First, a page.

What to watch with your kids: ‘The Little Mermaid’ and more

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Halle Bailey dazzles amid more intense live-action scenes.

The Little Mermaid” is Disney’s live-action remake of its 1989 animated classic. The story is mostly the same, following young mermaid Princess Ariel (Halle Bailey), who falls for human Prince Eric (Jonah Hauer-King) and makes a deal with sea witch Ursula (Melissa McCarthy) to be human for three days in exchange for her voice. Younger kids who are familiar with the cartoon may be able to handle the more intense aspects of this version, but the live-action element definitely heightens the peril of scenes like the shark chase; the storm at sea; the shipwreck; and the big, climactic fight scene between Ursula, Ariel and Eric. Ursula’s territory is dark and creepy, with merfolk bones and skulls scattered around, and Triton and Ariel’s frequent disagreements might upset sensitive viewers. Ariel and Eric flirt and dance but don’t kiss until the very end of the movie; language is limited to words like “stupid” and “idiot.” This version — which promotes courage, curiosity, communication and empathy — explores Eric’s character more than the original did, takes time to show Ariel and Eric building a genuine connection with each other, and offers more nuance in Ariel’s relationship with her father and sisters. (130 minutes)

Shooting, explosions in decent Afghanistan-set actioner.

Kandahar” is an action movie set in Afghanistan. After black ops agent Tom Harris (Gerard Butler) blows up an Iranian nuclear facility and his identity is compromised, he must escape the country alongside his interpreter, Mohammad “Mo” Doud (Navid Negahban). Violence is intense and includes guns and shooting (with fatalities), bloody wounds, dead bodies, pools of blood, explosions, vehicle chases and crashes, a woman being abducted from her hotel room, a man chained by the wrists and tortured, and more. A character also takes a selfie with four corpses and the blood trails from where they were shot. Language is strong, with several uses of “f—,” plus “s—,” “motherf—er,” “a–hole,” “b—-,” “my God,” “Jesus” and “idiot.” People drink and smoke briefly during a party, and other scenes briefly show cigar smoking and vaping. The movie starts off pretty rough, with lots of exposition and little character development, but as it narrows its focus, it becomes gripping and even moving. (120 minutes)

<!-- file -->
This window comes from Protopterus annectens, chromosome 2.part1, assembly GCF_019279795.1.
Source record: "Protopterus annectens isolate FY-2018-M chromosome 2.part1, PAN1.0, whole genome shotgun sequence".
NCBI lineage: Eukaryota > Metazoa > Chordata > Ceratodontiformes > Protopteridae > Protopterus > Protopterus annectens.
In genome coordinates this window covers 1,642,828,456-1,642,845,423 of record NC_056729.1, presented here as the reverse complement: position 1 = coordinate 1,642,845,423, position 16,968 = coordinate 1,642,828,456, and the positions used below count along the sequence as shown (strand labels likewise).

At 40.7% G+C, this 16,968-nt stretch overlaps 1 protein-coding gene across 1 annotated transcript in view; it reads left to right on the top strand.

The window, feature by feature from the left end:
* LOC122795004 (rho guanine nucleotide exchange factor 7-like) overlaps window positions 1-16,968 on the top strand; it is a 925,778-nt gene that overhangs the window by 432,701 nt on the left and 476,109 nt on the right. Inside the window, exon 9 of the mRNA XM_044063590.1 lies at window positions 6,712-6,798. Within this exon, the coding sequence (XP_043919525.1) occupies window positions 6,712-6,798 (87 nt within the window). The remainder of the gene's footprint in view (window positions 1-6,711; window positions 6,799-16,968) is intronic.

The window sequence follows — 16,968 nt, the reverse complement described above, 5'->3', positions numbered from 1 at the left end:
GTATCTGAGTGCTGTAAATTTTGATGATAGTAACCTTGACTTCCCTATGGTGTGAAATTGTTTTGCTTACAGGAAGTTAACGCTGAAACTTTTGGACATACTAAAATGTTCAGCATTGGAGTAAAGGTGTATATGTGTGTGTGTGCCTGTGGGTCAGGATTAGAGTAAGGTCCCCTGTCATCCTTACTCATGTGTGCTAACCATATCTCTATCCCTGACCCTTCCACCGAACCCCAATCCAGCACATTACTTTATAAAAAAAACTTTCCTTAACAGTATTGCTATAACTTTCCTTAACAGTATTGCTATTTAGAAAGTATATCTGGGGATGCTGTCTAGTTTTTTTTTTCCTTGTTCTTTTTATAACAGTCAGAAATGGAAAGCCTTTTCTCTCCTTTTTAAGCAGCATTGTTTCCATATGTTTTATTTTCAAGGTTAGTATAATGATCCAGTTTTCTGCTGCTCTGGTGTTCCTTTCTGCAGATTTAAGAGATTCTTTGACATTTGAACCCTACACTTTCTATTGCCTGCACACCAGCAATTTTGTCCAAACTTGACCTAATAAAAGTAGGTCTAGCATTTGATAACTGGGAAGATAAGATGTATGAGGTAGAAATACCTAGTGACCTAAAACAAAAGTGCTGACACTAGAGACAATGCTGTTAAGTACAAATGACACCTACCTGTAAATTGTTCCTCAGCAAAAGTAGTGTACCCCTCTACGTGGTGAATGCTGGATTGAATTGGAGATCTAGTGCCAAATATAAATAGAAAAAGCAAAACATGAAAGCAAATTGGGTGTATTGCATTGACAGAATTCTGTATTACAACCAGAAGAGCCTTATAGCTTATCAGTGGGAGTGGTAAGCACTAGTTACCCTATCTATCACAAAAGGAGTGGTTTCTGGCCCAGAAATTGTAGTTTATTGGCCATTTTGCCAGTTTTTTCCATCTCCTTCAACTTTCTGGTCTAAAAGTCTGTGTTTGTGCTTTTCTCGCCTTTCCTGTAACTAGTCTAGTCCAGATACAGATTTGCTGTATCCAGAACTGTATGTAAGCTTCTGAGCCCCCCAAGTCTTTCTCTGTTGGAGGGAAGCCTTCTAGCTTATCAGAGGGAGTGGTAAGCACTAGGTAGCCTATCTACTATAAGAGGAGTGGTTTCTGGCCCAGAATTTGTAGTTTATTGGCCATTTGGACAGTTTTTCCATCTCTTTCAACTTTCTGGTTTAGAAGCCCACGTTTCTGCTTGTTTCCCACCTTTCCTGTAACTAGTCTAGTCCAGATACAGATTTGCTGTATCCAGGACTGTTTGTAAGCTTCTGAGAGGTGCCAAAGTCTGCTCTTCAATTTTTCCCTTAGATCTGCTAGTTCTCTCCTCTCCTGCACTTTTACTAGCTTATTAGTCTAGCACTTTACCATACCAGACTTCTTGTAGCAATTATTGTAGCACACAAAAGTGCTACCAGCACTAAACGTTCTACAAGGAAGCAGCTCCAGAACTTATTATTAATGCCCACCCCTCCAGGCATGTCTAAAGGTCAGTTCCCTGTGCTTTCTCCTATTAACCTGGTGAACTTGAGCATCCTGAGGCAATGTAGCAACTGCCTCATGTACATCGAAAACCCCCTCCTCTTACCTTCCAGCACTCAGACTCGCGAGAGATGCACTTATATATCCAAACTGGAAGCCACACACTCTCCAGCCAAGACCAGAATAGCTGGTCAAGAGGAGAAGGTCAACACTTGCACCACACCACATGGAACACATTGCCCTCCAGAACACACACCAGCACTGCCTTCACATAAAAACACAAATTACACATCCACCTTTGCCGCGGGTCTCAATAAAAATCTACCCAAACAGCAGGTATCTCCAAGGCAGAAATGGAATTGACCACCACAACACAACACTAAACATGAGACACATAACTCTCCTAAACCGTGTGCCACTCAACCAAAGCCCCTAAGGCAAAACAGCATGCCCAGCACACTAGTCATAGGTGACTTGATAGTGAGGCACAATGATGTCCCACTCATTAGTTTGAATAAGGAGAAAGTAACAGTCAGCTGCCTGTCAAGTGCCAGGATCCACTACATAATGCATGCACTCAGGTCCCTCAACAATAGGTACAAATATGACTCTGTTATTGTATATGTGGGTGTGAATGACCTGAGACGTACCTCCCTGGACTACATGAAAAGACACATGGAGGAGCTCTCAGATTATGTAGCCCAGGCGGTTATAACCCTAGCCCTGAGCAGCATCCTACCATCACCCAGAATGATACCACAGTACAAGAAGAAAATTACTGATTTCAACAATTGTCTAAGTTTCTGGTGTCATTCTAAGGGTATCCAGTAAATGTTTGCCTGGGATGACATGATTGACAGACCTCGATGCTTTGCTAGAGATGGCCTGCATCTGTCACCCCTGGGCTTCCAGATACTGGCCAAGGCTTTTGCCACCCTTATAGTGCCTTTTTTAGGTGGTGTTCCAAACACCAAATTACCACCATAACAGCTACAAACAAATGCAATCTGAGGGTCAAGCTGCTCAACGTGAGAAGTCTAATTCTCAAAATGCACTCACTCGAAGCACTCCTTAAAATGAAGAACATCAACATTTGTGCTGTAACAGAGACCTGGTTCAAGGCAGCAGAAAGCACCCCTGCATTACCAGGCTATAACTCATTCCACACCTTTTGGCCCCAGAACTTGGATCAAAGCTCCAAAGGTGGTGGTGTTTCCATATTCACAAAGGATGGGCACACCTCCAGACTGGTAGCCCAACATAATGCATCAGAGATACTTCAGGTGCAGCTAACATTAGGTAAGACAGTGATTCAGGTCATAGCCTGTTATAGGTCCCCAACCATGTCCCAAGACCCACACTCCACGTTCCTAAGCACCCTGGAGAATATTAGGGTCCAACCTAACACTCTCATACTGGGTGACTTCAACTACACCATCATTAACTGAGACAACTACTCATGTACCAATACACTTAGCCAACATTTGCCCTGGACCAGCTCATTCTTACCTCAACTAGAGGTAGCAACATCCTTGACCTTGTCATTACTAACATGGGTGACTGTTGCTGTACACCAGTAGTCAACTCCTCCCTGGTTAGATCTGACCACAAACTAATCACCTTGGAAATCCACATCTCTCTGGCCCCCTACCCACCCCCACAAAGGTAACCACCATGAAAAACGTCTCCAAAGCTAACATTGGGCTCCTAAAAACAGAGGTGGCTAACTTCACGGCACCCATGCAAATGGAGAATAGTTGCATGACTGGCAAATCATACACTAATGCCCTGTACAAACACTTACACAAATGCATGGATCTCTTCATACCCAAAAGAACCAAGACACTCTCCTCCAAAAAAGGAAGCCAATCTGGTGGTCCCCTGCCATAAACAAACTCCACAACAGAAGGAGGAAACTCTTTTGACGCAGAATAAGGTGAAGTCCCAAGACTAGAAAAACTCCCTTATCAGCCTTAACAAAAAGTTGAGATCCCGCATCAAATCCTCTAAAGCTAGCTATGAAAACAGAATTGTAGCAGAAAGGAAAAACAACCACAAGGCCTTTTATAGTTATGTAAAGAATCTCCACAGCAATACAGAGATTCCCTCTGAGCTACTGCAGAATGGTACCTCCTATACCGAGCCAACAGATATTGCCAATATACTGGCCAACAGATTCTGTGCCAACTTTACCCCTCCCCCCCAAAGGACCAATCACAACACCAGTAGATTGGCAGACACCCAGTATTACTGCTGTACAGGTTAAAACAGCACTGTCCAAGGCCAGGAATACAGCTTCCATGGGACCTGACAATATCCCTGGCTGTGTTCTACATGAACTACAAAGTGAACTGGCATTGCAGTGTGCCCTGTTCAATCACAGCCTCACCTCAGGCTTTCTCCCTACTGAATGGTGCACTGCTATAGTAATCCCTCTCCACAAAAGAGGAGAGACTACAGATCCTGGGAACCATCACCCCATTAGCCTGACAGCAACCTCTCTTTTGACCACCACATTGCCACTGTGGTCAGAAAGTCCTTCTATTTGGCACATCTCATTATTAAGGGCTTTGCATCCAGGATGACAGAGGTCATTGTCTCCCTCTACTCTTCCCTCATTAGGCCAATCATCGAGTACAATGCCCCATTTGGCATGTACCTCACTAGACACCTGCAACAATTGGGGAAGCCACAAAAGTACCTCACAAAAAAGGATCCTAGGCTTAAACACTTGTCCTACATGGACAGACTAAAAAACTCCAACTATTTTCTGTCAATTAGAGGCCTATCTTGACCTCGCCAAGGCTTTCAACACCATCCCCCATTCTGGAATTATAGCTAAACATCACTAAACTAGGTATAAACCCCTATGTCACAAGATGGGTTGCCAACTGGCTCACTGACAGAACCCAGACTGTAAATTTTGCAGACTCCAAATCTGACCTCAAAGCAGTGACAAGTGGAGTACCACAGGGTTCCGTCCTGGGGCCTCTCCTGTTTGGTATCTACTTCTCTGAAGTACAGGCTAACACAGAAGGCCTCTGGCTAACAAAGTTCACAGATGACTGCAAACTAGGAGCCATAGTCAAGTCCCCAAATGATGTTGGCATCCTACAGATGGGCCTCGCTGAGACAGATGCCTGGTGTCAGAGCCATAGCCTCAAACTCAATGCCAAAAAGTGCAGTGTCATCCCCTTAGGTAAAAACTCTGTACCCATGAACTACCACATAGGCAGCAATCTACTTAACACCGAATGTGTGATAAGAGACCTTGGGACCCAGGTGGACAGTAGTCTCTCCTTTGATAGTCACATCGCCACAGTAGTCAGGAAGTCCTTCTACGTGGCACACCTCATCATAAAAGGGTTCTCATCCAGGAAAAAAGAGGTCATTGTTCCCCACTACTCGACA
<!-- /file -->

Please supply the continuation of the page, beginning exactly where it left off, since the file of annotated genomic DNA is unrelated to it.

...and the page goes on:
The Swan Princess: A Fairytale Is Born (PG)

Sweet animated prequel has positive messages, peril.

The Swan Princess: A Fairytale Is Born” is an animated musical that’s part of the decades-spanning Swan Princess franchise. It tells the prequel story leading up to when main characters Prince Derek (voiced by Yuri Lowenthal) and Princess Odette (Nina Herzog) were born, then jumps forward to their coronation. As with many of its predecessors, this fairy tale is filled with animated action and music. The on-screen action is mostly limited to silly dog chases and royal disagreements, as well as cannon fire from pirate ships. Viewers also hear how Derek’s father and Princess Odette’s mother die, but their deaths aren’t shown. Most of the movie focuses on filling in the blanks of the family’s backstory versus dealing with any kind of big villain or lurking danger. Expect kisses between engaged and married couples. There are positive messages about friendship, kindness and loyalty, as well as empathy and compassion. (83 minutes)

Available on Apple TV Plus, Vudu and DirecTV; also available on DVD.

Teen spinoff series set in Seoul has romance, drinking.

XO, Kitty” is a coming-of-age series centered on Kitty (Anna Cathcart), the younger sister of “To All the Boys I’ve Loved Before’s” Lara Jean. It follows Kitty as she studies abroad in South Korea during her junior year of high school, trying to learn more about her deceased mother (who was Korean American) by following in her footsteps. Teen romance abounds: A girl sneaks around with a boy she doesn’t want her parents to meet, and teens kiss/make out and have sexual dreams that include heavy kissing, which they discuss. A Korean girl’s mom comes to her worried about rumors of the teen being interested in another girl. But there are also positive diverse representations here, including Kitty herself, who’s of mixed race, and LGBTQ+ characters, some of whom are open about their sexuality. An argument between two boys turns into aggressive shoving. Underage drinking is shown, and teens get drunk. Occasional profanity includes “damn,” “a–” and “s—.” (10 half-hour episodes)

Common Sense Media helps families make smart media choices. Go to commonsense.org for age-based and educational ratings and reviews for movies, games, apps, TV shows, websites and books.



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2023-05-26 11:00:18

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